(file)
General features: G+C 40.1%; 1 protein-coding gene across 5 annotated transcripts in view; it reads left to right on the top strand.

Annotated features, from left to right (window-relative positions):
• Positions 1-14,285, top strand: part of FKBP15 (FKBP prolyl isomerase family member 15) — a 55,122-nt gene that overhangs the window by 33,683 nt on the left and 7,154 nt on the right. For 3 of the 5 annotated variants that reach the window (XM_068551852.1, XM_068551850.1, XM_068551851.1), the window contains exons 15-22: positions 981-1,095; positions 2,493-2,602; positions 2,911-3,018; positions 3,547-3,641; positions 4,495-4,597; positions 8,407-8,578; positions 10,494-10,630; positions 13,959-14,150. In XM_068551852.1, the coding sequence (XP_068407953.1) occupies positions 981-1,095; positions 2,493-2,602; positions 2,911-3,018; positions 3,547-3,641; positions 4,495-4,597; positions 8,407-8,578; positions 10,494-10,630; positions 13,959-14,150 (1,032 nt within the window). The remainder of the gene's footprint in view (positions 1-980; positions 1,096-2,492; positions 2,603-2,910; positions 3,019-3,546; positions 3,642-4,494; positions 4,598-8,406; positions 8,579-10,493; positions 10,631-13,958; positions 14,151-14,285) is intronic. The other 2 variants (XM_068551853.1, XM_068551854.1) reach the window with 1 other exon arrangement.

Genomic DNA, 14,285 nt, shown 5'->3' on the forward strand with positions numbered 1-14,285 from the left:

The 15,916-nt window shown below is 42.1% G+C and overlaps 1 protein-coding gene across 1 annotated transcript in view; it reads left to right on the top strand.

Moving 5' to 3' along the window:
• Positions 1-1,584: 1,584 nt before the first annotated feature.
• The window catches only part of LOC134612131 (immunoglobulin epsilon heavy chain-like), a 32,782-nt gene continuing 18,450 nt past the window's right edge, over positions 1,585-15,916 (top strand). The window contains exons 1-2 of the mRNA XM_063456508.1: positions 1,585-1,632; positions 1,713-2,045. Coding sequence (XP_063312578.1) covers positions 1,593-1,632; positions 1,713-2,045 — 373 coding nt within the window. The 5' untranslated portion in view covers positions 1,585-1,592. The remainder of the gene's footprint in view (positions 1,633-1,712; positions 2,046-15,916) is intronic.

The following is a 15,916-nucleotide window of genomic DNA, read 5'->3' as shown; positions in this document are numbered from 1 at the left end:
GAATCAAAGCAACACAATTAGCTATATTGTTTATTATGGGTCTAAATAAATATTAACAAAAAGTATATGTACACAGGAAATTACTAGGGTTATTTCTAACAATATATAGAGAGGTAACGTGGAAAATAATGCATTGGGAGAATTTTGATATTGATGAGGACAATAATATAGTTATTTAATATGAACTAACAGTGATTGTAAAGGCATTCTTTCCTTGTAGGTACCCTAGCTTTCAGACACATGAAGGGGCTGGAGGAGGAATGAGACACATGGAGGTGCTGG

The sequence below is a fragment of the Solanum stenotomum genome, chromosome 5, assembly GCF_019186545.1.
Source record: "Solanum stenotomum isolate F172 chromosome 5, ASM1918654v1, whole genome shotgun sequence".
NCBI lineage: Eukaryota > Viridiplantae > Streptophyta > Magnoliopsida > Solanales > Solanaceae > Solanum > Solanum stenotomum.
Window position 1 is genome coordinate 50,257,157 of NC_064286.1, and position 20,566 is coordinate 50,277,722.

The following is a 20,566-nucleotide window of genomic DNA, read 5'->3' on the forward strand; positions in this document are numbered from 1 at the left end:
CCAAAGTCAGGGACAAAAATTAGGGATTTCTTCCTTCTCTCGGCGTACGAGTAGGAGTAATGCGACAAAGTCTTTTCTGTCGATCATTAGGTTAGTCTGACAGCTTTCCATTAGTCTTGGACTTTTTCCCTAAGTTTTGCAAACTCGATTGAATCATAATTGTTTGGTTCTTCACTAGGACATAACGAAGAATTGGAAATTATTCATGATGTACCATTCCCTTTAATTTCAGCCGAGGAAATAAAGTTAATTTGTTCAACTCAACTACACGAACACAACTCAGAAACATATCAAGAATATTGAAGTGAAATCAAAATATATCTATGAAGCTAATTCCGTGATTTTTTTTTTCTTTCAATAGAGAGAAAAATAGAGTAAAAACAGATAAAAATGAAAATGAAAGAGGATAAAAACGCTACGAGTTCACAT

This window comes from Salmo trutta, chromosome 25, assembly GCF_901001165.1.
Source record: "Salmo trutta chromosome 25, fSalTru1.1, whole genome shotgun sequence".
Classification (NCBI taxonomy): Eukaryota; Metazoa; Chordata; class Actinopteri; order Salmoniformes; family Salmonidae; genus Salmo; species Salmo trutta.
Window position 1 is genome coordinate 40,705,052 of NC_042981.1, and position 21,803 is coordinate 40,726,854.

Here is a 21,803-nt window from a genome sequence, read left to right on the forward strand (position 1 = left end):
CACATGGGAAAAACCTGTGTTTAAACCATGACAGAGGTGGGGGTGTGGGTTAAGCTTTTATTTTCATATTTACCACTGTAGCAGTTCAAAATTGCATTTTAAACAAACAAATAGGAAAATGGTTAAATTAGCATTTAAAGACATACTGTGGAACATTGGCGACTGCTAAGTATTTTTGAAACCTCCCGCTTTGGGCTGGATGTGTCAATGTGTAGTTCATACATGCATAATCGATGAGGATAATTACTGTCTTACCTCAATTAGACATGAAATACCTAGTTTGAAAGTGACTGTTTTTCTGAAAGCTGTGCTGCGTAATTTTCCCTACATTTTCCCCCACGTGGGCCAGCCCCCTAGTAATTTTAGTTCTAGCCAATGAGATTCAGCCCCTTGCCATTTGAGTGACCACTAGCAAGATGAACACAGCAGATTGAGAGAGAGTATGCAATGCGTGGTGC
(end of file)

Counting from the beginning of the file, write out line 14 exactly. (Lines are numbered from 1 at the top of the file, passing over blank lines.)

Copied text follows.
Window position 1 is genome coordinate 50,257,157 of NC_064286.1, and position 20,566 is coordinate 50,277,722.